Thursday, February 12, 2009

Café Noisette

Ordering a coffee in Paris should be easy but it isn't.  At least for those of us Americans addicted to this drink it isn't.  My body, as I have mentioned before, craves the endless cup or at the very least a pot in the mornings and unless you have your own coffee maker with you in Paris (no little 4 cup machines in hotel rooms my friends) you are out of luck.  So you make the grand effort of getting all ready to greet the day and run downstairs to the buffet breakfast that the hotel serves up to throw back a thimble full of coffee.  Seriously, WHAT IS THAT? Where is the vente size cup that is like carrying a full pot with you?  I love, love, love everything about Paris except their stingy sized coffee portions. 

Why a post about one type of coffee, Café Noisette in particular?  To save those of you from making the same mistake that I kept making while living in Paris.  Prior to my year abroad, I drank weak American coffee with cream.  This baffles me in the current moment, I have to say.  I must have felt that coffee was undrinkable without being a pale almond color.  When I got to Paris, my option was to order café au lait, coffee served with steamed milk...or steamed something.  Their dairy products are so very different from the ones we consume here in the states and the taste was, well, awful.  Someone told me they used unsweetened condensed milk which makes my gag reflex kick in a little just thinking about that in my coffee.  Clearly the die hard java drinker that I am found herself in a pickle.  

The girl who was teaching me French at the time saved me.  We met at Les Deux Magots for one of our weekly classes and started talking about coffee and the drinking and ordering of it (all in my pathetic new found French of course) and she was the one who enlightened me to Café Noisette--a shot of espresso with a tiny bit of steamed milk in it.  "Noisette" refers to the color of the drink which is a toasty hazelnut.  Voila.  Two good things happen--the insane, intense espresso is tempered for those of us in need of tempering AND the volume of liquid is increased giving me something a bit bigger and more satisfying to drink.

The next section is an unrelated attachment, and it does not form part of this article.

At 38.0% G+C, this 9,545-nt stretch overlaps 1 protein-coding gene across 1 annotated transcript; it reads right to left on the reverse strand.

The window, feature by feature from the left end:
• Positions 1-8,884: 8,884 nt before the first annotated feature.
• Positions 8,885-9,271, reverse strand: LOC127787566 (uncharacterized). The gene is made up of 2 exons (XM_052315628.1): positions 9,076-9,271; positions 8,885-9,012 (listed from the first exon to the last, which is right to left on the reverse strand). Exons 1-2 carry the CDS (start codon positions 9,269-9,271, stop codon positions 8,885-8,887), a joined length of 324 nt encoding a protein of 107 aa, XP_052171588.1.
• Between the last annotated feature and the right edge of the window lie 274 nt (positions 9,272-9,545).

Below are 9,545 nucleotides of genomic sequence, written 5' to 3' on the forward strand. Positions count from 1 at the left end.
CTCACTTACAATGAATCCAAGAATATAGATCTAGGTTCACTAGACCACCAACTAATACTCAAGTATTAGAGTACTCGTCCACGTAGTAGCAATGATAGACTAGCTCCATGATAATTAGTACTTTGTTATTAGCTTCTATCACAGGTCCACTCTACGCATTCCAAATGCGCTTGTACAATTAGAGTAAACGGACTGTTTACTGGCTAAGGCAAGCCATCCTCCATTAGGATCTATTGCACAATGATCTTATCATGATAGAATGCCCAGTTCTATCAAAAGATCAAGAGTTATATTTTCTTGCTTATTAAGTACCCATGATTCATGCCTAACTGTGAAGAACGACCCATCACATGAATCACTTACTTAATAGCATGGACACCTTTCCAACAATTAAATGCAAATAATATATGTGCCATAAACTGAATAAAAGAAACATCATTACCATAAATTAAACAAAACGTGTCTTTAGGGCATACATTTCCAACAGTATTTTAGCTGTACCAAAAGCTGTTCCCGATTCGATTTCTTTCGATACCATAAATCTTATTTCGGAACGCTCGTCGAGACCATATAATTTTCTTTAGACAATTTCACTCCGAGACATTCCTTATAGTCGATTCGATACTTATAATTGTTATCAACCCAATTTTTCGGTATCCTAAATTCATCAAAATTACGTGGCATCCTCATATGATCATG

For about half the year, this was my drink of choice.  Then one day I really wanted to feel French.  Which is impossible if you are not French as it is a secret society unto itself and outsiders are clearly held at arm's length.  Yet I felt if I had enough shades of black and grey on, tucked my jeans into my boots (which American women cannot do without coming off looking like a pirate), wrapped  a big ratty scarf around my neck, not wash or comb my hair upon awakening and had a Marc Levy novel with me, for a moment, I might pass as being French. Sitting at my local café I surprised myself when asked what I wanted,  as the words " je prends un espresso" came out of my mouth.  That was my undoing.  I felt French-- I was drinking bitter coffee grounds, reading and comprehending a French novel (think Nicolas Sparks but more--I'll let the reader decide if that is a good thing ;-)), had messy hair, and would never look back.  

Steamed milk, unsweetened condensed stuff--hah!  None of that in my coffee.  I'll take it straight up, s'il vous plait.  


Taylor said...

love it!!!

Kim said...

You know what I'm talking about...